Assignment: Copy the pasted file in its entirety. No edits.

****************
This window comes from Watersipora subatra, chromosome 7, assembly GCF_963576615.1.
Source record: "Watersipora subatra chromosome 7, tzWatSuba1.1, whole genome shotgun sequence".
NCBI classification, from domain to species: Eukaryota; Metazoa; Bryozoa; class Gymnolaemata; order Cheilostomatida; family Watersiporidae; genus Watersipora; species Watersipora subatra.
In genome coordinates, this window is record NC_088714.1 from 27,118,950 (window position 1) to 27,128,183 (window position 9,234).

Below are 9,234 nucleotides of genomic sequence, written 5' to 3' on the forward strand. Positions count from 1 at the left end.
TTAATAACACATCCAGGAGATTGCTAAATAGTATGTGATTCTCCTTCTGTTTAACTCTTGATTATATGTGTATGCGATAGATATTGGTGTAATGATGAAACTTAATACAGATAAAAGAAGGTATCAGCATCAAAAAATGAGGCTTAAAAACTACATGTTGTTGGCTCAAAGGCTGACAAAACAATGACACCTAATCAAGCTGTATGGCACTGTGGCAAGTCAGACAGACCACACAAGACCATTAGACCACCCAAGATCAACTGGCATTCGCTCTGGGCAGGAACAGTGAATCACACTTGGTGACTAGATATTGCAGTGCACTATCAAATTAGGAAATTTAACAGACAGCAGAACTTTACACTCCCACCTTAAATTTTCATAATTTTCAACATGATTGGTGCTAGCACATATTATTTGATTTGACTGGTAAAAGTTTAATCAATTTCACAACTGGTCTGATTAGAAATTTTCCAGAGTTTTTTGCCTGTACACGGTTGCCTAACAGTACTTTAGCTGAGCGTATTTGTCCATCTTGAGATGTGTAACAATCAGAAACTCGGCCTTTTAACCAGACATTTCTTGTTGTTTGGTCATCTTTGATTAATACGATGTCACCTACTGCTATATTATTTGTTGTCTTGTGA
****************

This window comes from Watersipora subatra, chromosome 7, assembly GCF_963576615.1.
Source record: "Watersipora subatra chromosome 7, tzWatSuba1.1, whole genome shotgun sequence".
NCBI classification, from domain to species: Eukaryota; Metazoa; Bryozoa; class Gymnolaemata; order Cheilostomatida; family Watersiporidae; genus Watersipora; species Watersipora subatra.
In genome coordinates, this window is record NC_088714.1 from 27,118,950 (window position 1) to 27,128,183 (window position 9,234).

Below are 9,234 nucleotides of genomic sequence, written 5' to 3' on the forward strand. Positions count from 1 at the left end.
TTAATAACACATCCAGGAGATTGCTAAATAGTATGTGATTCTCCTTCTGTTTAACTCTTGATTATATGTGTATGCGATAGATATTGGTGTAATGATGAAACTTAATACAGATAAAAGAAGGTATCAGCATCAAAAAATGAGGCTTAAAAACTACATGTTGTTGGCTCAAAGGCTGACAAAACAATGACACCTAATCAAGCTGTATGGCACTGTGGCAAGTCAGACAGACCACACAAGACCATTAGACCACCCAAGATCAACTGGCATTCGCTCTGGGCAGGAACAGTGAATCACACTTGGTGACTAGATATTGCAGTGCACTATCAAATTAGGAAATTTAACAGACAGCAGAACTTTACACTCCCACCTTAAATTTTCATAATTTTCAACATGATTGGTGCTAGCACATATTATTTGATTTGACTGGTAAAAGTTTAATCAATTTCACAACTGGTCTGATTAGAAATTTTCCAGAGTTTTTTGCCTGTACACGGTTGCCTAACAGTACTTTAGCTGAGCGTATTTGTCCATCTTGAGATGTGTAACAATCAGAAACTCGGCCTTTTAACCAGACATTTCTTGTTGTTTGGTCATCTTTGATTAATACGATGTCACCTACTGCTATATTATTTGTTGTCTTGTGA